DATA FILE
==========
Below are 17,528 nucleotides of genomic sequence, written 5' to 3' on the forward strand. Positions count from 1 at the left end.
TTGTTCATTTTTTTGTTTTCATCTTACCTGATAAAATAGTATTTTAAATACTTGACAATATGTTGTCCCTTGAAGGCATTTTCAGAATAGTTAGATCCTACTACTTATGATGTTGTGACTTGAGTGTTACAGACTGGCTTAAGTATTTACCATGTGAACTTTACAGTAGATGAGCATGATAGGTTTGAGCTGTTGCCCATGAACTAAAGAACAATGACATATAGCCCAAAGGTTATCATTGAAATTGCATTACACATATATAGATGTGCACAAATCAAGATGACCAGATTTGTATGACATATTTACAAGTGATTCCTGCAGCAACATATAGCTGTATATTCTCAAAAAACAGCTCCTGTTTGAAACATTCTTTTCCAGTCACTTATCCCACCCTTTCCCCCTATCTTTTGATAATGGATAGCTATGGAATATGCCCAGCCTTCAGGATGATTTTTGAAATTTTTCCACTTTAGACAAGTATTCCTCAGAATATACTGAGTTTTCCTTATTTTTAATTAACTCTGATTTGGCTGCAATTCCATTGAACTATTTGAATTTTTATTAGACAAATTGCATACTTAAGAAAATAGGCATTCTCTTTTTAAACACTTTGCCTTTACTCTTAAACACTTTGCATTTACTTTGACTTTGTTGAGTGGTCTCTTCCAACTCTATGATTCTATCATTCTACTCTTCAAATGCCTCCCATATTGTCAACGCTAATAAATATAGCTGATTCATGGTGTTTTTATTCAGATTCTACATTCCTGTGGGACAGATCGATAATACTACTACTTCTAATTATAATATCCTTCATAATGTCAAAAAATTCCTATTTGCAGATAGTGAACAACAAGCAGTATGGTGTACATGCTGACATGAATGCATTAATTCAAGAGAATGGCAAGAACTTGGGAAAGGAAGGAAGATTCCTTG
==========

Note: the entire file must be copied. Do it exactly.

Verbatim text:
Below are 17,528 nucleotides of genomic sequence, written 5' to 3' on the forward strand. Positions count from 1 at the left end.
TTGTTCATTTTTTTGTTTTCATCTTACCTGATAAAATAGTATTTTAAATACTTGACAATATGTTGTCCCTTGAAGGCATTTTCAGAATAGTTAGATCCTACTACTTATGATGTTGTGACTTGAGTGTTACAGACTGGCTTAAGTATTTACCATGTGAACTTTACAGTAGATGAGCATGATAGGTTTGAGCTGTTGCCCATGAACTAAAGAACAATGACATATAGCCCAAAGGTTATCATTGAAATTGCATTACACATATATAGATGTGCACAAATCAAGATGACCAGATTTGTATGACATATTTACAAGTGATTCCTGCAGCAACATATAGCTGTATATTCTCAAAAAACAGCTCCTGTTTGAAACATTCTTTTCCAGTCACTTATCCCACCCTTTCCCCCTATCTTTTGATAATGGATAGCTATGGAATATGCCCAGCCTTCAGGATGATTTTTGAAATTTTTCCACTTTAGACAAGTATTCCTCAGAATATACTGAGTTTTCCTTATTTTTAATTAACTCTGATTTGGCTGCAATTCCATTGAACTATTTGAATTTTTATTAGACAAATTGCATACTTAAGAAAATAGGCATTCTCTTTTTAAACACTTTGCCTTTACTCTTAAACACTTTGCATTTACTTTGACTTTGTTGAGTGGTCTCTTCCAACTCTATGATTCTATCATTCTACTCTTCAAATGCCTCCCATATTGTCAACGCTAATAAATATAGCTGATTCATGGTGTTTTTATTCAGATTCTACATTCCTGTGGGACAGATCGATAATACTACTACTTCTAATTATAATATCCTTCATAATGTCAAAAAATTCCTATTTGCAGATAGTGAACAACAAGCAGTATGGTGTACATGCTGACATGAATGCATTAATTCAAGAGAATGGCAAGAACTTGGGAAAGGAAGGAAGATTCCTTG